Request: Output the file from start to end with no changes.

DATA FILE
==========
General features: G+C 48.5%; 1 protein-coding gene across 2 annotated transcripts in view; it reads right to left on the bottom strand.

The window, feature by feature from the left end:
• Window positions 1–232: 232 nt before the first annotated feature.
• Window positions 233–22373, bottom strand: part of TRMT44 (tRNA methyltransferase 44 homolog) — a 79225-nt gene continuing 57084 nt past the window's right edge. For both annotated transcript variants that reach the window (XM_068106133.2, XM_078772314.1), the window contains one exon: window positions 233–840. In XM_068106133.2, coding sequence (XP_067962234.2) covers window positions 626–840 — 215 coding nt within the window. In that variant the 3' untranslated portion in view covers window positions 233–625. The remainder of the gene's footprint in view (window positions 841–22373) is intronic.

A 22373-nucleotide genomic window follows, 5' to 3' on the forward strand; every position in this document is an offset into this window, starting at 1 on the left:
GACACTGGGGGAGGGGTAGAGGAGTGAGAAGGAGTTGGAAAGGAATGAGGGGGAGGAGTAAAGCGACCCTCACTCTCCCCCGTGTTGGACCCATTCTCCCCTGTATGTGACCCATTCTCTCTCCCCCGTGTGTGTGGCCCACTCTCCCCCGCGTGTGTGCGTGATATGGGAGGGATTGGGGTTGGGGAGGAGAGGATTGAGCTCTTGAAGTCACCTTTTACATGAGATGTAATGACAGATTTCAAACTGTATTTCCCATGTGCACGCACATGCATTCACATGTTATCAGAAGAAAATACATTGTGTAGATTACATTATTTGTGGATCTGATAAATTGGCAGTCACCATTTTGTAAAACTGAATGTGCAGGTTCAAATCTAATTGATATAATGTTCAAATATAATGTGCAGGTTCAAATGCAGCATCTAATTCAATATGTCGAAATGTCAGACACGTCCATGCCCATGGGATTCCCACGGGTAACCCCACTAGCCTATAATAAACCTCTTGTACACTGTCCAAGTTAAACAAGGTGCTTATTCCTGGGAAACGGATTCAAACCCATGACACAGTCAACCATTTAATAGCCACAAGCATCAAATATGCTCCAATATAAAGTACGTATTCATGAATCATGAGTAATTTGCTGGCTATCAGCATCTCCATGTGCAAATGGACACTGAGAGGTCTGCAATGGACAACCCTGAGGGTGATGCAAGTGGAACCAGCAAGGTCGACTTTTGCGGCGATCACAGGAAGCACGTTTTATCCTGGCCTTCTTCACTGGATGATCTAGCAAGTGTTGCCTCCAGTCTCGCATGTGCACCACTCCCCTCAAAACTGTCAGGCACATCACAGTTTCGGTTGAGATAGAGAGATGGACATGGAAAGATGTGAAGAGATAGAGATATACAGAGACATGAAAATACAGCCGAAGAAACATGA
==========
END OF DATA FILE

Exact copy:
General features: G+C 48.5%; 1 protein-coding gene across 2 annotated transcripts in view; it reads right to left on the bottom strand.

The window, feature by feature from the left end:
• Window positions 1–232: 232 nt before the first annotated feature.
• Window positions 233–22373, bottom strand: part of TRMT44 (tRNA methyltransferase 44 homolog) — a 79225-nt gene continuing 57084 nt past the window's right edge. For both annotated transcript variants that reach the window (XM_068106133.2, XM_078772314.1), the window contains one exon: window positions 233–840. In XM_068106133.2, coding sequence (XP_067962234.2) covers window positions 626–840 — 215 coding nt within the window. In that variant the 3' untranslated portion in view covers window positions 233–625. The remainder of the gene's footprint in view (window positions 841–22373) is intronic.

A 22373-nucleotide genomic window follows, 5' to 3' on the forward strand; every position in this document is an offset into this window, starting at 1 on the left:
GACACTGGGGGAGGGGTAGAGGAGTGAGAAGGAGTTGGAAAGGAATGAGGGGGAGGAGTAAAGCGACCCTCACTCTCCCCCGTGTTGGACCCATTCTCCCCTGTATGTGACCCATTCTCTCTCCCCCGTGTGTGTGGCCCACTCTCCCCCGCGTGTGTGCGTGATATGGGAGGGATTGGGGTTGGGGAGGAGAGGATTGAGCTCTTGAAGTCACCTTTTACATGAGATGTAATGACAGATTTCAAACTGTATTTCCCATGTGCACGCACATGCATTCACATGTTATCAGAAGAAAATACATTGTGTAGATTACATTATTTGTGGATCTGATAAATTGGCAGTCACCATTTTGTAAAACTGAATGTGCAGGTTCAAATCTAATTGATATAATGTTCAAATATAATGTGCAGGTTCAAATGCAGCATCTAATTCAATATGTCGAAATGTCAGACACGTCCATGCCCATGGGATTCCCACGGGTAACCCCACTAGCCTATAATAAACCTCTTGTACACTGTCCAAGTTAAACAAGGTGCTTATTCCTGGGAAACGGATTCAAACCCATGACACAGTCAACCATTTAATAGCCACAAGCATCAAATATGCTCCAATATAAAGTACGTATTCATGAATCATGAGTAATTTGCTGGCTATCAGCATCTCCATGTGCAAATGGACACTGAGAGGTCTGCAATGGACAACCCTGAGGGTGATGCAAGTGGAACCAGCAAGGTCGACTTTTGCGGCGATCACAGGAAGCACGTTTTATCCTGGCCTTCTTCACTGGATGATCTAGCAAGTGTTGCCTCCAGTCTCGCATGTGCACCACTCCCCTCAAAACTGTCAGGCACATCACAGTTTCGGTTGAGATAGAGAGATGGACATGGAAAGATGTGAAGAGATAGAGATATACAGAGACATGAAAATACAGCCGAAGAAACATGA